Daley settles (not entirely) into life as a regular Chicagoan

He still gets up early.

He could sleep in. He no longer has a big staff to deploy. No public crises nipping at his mind and time. He lives alone.

He gets up at 6 anyway, and sets off to the gym before breakfast. He likes it there, feels safe in the easy, sweaty, humming society that exists in the land of treadmills and weight machines, a place where people call him Rich.

Except the ones who still call him Mayor.

A lot of people, in the gym and outside of it, can't think of Rich Daley any other way. Seeing him out and about, they respond, if more quietly, like the startled young guy who spotted him ambling near his downtown high-rise condo a while back and shouted, with high-fives to his friends:

"It's the (expletive) mayor!"

Daley enjoyed that so much that he called a friend to tell her.

For 22 years, from the rusty late 1980s through the sparkling '90s and into the shape-shifting new millennium, Richard M. Daley ruled the third-largest city in America. His face and name were as vital to Chicago as the swaggering skyscrapers that rose under his dominion. The glories and scandals of his reign were the fuel of the city's everyday conversation.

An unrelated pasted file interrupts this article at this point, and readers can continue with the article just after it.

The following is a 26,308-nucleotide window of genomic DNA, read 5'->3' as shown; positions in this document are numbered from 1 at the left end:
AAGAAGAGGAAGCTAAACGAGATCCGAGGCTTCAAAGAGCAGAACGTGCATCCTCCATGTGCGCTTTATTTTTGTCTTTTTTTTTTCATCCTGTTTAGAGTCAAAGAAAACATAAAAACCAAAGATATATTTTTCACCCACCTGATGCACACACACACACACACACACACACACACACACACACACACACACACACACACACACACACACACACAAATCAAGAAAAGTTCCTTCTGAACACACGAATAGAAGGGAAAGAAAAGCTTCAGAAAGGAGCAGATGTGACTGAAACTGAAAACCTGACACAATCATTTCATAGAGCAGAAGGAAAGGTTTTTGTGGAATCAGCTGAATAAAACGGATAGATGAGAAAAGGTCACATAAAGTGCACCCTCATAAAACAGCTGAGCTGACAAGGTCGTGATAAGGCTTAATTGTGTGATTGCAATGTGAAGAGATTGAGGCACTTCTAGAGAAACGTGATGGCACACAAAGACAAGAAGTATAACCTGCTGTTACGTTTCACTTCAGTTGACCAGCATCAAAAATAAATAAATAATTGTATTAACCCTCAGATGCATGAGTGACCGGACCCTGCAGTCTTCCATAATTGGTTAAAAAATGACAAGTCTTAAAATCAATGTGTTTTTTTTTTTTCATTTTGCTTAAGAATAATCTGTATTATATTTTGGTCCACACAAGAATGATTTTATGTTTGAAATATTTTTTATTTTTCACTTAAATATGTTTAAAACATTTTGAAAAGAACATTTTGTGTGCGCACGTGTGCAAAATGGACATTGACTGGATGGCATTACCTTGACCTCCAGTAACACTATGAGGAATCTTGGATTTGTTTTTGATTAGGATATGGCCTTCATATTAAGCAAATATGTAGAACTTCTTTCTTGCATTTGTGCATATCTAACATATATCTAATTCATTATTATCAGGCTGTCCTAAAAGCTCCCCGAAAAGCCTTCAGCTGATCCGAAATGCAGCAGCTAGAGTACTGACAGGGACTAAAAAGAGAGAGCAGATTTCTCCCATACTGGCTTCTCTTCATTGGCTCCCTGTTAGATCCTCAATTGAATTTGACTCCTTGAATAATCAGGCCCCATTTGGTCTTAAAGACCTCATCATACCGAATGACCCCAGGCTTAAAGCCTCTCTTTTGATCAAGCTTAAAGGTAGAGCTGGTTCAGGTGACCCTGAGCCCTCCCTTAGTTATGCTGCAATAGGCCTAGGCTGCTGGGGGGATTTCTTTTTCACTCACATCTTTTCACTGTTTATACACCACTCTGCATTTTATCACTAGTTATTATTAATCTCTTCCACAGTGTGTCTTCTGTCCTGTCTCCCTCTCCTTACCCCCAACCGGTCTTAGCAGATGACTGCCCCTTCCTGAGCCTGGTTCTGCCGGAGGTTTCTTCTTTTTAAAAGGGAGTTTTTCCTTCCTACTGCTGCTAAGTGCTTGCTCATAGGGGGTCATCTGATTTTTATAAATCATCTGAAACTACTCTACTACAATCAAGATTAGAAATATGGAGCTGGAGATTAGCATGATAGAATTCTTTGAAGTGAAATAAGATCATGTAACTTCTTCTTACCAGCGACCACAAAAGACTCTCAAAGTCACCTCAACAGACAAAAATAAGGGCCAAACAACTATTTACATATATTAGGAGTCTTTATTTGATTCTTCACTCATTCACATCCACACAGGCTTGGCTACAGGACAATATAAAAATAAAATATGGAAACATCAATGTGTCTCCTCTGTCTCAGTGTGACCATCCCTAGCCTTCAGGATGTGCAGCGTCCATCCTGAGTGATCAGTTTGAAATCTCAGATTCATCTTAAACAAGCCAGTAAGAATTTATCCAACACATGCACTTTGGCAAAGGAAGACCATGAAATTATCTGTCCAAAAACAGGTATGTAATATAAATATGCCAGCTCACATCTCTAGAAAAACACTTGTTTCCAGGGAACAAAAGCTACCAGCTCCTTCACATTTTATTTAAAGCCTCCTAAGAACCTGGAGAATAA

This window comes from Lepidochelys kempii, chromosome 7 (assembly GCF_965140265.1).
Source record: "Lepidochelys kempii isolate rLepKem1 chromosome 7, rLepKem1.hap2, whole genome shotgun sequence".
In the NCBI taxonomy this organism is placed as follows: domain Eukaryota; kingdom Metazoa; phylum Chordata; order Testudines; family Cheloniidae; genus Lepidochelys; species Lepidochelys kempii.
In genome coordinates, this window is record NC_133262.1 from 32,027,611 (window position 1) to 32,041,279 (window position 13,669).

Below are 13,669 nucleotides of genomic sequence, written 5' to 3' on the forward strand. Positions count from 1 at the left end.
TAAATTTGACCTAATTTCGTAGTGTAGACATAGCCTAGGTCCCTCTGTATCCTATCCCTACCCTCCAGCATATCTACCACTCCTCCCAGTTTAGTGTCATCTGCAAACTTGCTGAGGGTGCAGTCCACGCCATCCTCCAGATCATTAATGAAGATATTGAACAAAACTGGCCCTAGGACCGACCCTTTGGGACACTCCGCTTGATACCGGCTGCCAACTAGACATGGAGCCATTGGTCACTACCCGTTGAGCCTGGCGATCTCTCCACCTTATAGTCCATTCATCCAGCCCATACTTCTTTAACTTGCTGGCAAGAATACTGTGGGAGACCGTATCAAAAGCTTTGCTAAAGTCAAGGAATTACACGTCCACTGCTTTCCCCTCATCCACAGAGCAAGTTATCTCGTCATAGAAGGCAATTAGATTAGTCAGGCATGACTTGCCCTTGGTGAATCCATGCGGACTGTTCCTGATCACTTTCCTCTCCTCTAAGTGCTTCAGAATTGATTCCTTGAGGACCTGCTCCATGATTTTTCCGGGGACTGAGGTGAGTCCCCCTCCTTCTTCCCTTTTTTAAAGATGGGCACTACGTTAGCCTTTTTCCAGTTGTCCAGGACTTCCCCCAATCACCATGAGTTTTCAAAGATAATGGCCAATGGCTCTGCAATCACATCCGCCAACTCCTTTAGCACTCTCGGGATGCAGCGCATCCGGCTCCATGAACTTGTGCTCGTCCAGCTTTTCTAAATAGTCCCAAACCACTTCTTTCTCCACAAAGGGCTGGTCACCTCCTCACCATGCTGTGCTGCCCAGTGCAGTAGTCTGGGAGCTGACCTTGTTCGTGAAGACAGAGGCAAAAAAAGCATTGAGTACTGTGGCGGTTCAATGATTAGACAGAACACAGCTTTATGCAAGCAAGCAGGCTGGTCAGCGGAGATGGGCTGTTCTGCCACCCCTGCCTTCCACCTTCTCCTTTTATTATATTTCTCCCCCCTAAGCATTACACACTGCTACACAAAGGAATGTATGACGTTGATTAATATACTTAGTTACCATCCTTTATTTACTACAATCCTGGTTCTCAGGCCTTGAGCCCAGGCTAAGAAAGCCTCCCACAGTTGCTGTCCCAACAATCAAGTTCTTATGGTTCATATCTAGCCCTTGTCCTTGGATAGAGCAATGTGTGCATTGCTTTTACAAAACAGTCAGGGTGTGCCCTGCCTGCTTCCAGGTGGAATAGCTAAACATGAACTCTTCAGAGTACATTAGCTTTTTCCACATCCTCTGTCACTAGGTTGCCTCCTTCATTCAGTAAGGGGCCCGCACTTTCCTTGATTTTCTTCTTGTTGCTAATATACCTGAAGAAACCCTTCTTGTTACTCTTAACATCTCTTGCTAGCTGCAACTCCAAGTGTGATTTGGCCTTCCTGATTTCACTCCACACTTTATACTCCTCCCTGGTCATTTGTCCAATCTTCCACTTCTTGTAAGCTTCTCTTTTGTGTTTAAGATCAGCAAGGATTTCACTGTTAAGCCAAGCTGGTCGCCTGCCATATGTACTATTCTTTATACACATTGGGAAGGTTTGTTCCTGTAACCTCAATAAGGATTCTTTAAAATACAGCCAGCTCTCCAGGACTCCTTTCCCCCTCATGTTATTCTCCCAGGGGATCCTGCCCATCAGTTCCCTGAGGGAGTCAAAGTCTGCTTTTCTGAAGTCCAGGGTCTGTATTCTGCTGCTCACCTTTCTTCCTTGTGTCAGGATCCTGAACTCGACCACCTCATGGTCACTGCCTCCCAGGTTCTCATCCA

Then he stepped aside, with the simple explanation, "It's time."

On Thanksgiving Day 2011, six months after he left office, his wife of nearly 40 years, Maggie, died of cancer.

Just like that, the twin pillars of Rich Daley's life vanished.

Or maybe not.

"I think Maggie's always there to help me," Daley said one day last week.

He was sitting, in an affable mood, in his office at Katten Muchin Rosenman, the downtown law firm where he comes to work two or three days a week whenever he's not traveling on business.

He had an hour to talk — after the gym and the dentist, before he left for a meeting of the Coca-Cola board in Atlanta — about what his days are like now. He had just closed out his campaign fund and given away the remaining $544,000, money he legally could have kept, to local charities. One more divestment from his old life.

Daley's new office is a spotless, bright space on the 19th floor with a southern view short on grandeur and long on rooftop air-conditioning compressors. The office has the feel of a sleek apartment. The credenzas are neatly populated by photos — him with his family, Tony Blair, Michael Jordan, Desmond Tutu — but the office doesn't feel fully broken in.

In that way, it's like his new life. Pleasant but not entirely settled.

Daley's friends say he laughs more than he has in years, certainly more than he did in the months just after Maggie died, a time when he could barely say her name without crying.

He looks slimmer and more relaxed, younger even, than the florid, frequently peevish mayor who was once a staple of local news. He dresses better, too, under the sartorial influence of friends who take him shopping for shoes and suits and ties, something he didn't feel free to do in Chicago when he was the boss.

He seems to like the small duties and liberties that come with a less visible life.